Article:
Thursday, September 29, 2011

Three fun things to do in the rain!

Here in New England it is raining and we are expecting rain for a few more days, so now is the perfect time to pull out some Rain Science! Rather than grumble, embrace the weather and see what you can do in the drizzle.

Rain gauge - this is an especially good activity if you have kids of multiple ages at home. Older kids can use some of these ideas to explore measurement. For preschoolers, put a jar outside and catch rain. How much rain do you think will fall (predict!) in the day (or during your nap)? Use a water proof marker to put a line on the jar at your prediction. Older kids can put a plastic ruler in the jar and use inches or centimeters to predict. Were you right?

Catch some rain drops - put some flour on a pie plate and go outside in the rain. If the rain drops are small, the clouds are close. If the drops are big, the rain clouds are far away. If the drop is really huge (the size of an erasure), it probably fell from a tree or roof!

Drawing - pull out you sidewalk chalk and make a drawing. Color darkly with the chalk and then take it out into the rain. The rain will blend the colors making a whole new picture. You can also do this with powdered tempera paint. Sprinkle the tempera on paper and then head out. The rain will mix the paint colors.

Photo credit:

Wednesday, September 28, 2011

Book Review: A Tree in the Ancient Forest

A Tree in the Ancient Forest by Carol Reid-Jones is a poem book where each part of the poem is repeated building not only a poem but the ecosystem that is built around the ancient tree.

I love science poetry and this is certainly a good one. The images are rich and lyrical. Things do get eaten, so if you have particularly sensitive children, read this first to yourself to see if it is appropriate for them.

4/5 stars.

Wednesday, September 14, 2011

Setting up your own Science Table at Home

Fall is a great time to set up a simple science table at home to promote exploration. There are many great subjects that tie in with the season such as pumpkins, leaves, or corn.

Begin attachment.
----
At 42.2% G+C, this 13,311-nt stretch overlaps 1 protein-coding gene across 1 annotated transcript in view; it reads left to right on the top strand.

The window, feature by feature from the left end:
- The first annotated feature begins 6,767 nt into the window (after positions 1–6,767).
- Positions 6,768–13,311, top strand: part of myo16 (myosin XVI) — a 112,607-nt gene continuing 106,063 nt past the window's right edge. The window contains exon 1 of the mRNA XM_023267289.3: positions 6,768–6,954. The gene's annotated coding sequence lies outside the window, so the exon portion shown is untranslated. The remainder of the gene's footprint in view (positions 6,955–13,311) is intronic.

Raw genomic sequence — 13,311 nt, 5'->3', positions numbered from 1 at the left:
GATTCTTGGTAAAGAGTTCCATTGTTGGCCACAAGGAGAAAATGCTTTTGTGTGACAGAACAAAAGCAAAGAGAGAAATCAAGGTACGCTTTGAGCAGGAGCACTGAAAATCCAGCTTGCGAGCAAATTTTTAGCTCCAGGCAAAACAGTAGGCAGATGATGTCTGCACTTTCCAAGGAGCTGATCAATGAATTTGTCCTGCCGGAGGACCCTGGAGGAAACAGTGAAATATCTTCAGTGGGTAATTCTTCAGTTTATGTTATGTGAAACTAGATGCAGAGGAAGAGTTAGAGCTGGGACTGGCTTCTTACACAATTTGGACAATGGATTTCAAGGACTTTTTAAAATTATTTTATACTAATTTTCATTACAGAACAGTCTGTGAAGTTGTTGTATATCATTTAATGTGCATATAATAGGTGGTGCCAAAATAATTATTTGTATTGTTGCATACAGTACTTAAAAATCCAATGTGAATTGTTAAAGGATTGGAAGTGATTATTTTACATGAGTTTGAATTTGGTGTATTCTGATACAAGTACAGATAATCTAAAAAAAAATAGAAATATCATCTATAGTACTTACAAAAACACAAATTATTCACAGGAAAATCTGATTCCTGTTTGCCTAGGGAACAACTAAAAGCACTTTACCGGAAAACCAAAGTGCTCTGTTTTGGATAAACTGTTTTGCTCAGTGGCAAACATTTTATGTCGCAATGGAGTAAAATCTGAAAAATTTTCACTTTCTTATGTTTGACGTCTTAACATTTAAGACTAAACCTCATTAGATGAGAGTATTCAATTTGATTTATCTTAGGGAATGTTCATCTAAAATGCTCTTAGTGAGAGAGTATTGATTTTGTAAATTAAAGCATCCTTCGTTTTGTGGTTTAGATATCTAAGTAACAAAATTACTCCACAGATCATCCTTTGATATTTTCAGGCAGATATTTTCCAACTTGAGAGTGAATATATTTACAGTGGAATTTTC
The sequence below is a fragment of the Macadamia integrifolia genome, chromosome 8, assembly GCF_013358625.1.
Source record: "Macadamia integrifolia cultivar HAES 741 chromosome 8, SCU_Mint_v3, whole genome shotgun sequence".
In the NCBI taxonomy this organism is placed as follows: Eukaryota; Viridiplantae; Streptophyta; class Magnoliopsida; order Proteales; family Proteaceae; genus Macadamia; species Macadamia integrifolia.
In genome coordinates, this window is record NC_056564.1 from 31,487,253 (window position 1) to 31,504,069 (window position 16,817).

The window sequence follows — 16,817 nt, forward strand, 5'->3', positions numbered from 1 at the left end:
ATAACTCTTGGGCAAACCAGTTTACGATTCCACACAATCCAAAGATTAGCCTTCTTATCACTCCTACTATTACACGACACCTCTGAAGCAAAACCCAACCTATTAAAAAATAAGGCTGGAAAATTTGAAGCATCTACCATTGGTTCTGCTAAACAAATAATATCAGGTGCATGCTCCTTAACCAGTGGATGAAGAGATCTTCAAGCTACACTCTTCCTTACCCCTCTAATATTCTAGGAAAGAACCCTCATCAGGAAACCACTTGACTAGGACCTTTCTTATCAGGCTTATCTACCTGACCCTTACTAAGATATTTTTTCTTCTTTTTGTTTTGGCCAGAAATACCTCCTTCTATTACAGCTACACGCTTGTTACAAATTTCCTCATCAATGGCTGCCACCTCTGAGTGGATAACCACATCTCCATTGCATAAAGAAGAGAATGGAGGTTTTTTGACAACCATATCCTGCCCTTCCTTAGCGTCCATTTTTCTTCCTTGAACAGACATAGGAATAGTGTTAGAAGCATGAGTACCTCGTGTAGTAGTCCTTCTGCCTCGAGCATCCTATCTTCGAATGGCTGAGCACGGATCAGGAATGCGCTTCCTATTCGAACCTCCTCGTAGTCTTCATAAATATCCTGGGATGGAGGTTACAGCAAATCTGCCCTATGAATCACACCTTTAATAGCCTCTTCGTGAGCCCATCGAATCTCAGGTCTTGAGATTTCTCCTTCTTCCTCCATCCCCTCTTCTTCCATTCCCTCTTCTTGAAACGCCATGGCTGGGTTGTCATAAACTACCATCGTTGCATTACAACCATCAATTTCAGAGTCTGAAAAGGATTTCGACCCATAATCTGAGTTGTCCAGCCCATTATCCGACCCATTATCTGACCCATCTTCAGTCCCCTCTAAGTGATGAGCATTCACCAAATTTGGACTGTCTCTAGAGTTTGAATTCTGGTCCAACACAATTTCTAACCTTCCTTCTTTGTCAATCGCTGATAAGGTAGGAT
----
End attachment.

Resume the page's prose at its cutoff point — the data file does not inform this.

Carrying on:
Find a table, desk, or even a nice shoe box and label it your Science Station. If you were going to do Leaves for example, gather a few different kinds of leaves, paint chips (in the same color families as the leaves), magnifying glasses (Massachusetts Audubon and iParty both carry them locally), paper, crayons, books on leaves, and maybe some bark.

Let you child explore and then ask them what they thought of the leaves? Were there any that were the same? How were they different?

You can make leave rubbings together or use the magnifying glasses to see if any critters has eaten the leaves or what the veins look like close up.

Some fun outside extensions are to make bark rubbings or see if you can match the leave to trees in your yard.

~Other topics can be treated in the same way.

What topics do you like to explore with your preschooler in the fall?

Friday, September 2, 2011

Fun Friday Fact

September is National Honey Month. Yay bees!

Did you notice that I said, Yay bees and not Yay honeybees? Honeybees are not the only bees that make honey. Bumble bees make honey too. They don't have big colonies and don't produce extra so they only have small amounts for their babies.